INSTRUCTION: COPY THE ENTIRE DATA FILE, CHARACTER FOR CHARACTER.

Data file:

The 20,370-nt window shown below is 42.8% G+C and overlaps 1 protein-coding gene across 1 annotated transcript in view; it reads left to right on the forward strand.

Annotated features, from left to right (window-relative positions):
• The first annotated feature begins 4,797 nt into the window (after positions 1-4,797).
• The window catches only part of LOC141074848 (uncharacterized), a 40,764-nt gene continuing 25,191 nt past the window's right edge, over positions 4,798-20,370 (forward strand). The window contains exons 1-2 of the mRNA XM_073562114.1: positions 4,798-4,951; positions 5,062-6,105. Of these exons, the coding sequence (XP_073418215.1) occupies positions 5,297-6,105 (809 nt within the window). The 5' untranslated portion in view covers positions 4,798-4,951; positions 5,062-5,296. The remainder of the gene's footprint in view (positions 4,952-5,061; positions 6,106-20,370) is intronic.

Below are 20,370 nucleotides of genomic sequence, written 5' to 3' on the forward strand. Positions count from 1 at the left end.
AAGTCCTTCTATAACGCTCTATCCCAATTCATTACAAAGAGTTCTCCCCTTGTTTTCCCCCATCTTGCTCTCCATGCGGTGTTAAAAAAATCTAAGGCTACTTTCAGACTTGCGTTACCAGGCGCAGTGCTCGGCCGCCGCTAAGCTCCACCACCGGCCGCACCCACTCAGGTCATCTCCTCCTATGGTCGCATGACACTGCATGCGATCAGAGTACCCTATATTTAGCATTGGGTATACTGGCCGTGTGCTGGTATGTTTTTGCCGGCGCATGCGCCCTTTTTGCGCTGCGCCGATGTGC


The 20,370-nt window shown below is 42.8% G+C and overlaps 1 protein-coding gene across 1 annotated transcript in view; it reads left to right on the forward strand.

Annotated features, from left to right (window-relative positions):
• The first annotated feature begins 4,797 nt into the window (after positions 1-4,797).
• The window catches only part of LOC141074848 (uncharacterized), a 40,764-nt gene continuing 25,191 nt past the window's right edge, over positions 4,798-20,370 (forward strand). The window contains exons 1-2 of the mRNA XM_073562114.1: positions 4,798-4,951; positions 5,062-6,105. Of these exons, the coding sequence (XP_073418215.1) occupies positions 5,297-6,105 (809 nt within the window). The 5' untranslated portion in view covers positions 4,798-4,951; positions 5,062-5,296. The remainder of the gene's footprint in view (positions 4,952-5,061; positions 6,106-20,370) is intronic.

Below are 20,370 nucleotides of genomic sequence, written 5' to 3' on the forward strand. Positions count from 1 at the left end.
AAGTCCTTCTATAACGCTCTATCCCAATTCATTACAAAGAGTTCTCCCCTTGTTTTCCCCCATCTTGCTCTCCATGCGGTGTTAAAAAAATCTAAGGCTACTTTCAGACTTGCGTTACCAGGCGCAGTGCTCGGCCGCCGCTAAGCTCCACCACCGGCCGCACCCACTCAGGTCATCTCCTCCTATGGTCGCATGACACTGCATGCGATCAGAGTACCCTATATTTAGCATTGGGTATACTGGCCGTGTGCTGGTATGTTTTTGCCGGCGCATGCGCCCTTTTTGCGCTGCGCCGATGTGC